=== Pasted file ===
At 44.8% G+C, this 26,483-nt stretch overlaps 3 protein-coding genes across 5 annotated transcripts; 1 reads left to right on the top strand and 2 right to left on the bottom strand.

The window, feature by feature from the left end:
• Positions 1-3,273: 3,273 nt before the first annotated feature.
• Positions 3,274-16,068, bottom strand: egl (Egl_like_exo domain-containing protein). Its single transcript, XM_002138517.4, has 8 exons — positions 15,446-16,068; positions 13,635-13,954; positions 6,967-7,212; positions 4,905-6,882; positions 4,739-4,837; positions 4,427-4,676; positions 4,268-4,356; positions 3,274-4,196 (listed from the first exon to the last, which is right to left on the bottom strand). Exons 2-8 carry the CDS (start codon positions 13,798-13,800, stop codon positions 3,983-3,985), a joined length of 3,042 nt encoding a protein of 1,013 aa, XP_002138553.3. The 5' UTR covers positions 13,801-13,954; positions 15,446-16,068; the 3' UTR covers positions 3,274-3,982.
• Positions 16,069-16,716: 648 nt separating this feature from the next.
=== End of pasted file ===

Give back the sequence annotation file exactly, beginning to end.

At 44.8% G+C, this 26,483-nt stretch overlaps 3 protein-coding genes across 5 annotated transcripts; 1 reads left to right on the top strand and 2 right to left on the bottom strand.

The window, feature by feature from the left end:
• Positions 1-3,273: 3,273 nt before the first annotated feature.
• Positions 3,274-16,068, bottom strand: egl (Egl_like_exo domain-containing protein). Its single transcript, XM_002138517.4, has 8 exons — positions 15,446-16,068; positions 13,635-13,954; positions 6,967-7,212; positions 4,905-6,882; positions 4,739-4,837; positions 4,427-4,676; positions 4,268-4,356; positions 3,274-4,196 (listed from the first exon to the last, which is right to left on the bottom strand). Exons 2-8 carry the CDS (start codon positions 13,798-13,800, stop codon positions 3,983-3,985), a joined length of 3,042 nt encoding a protein of 1,013 aa, XP_002138553.3. The 5' UTR covers positions 13,801-13,954; positions 15,446-16,068; the 3' UTR covers positions 3,274-3,982.
• Positions 16,069-16,716: 648 nt separating this feature from the next.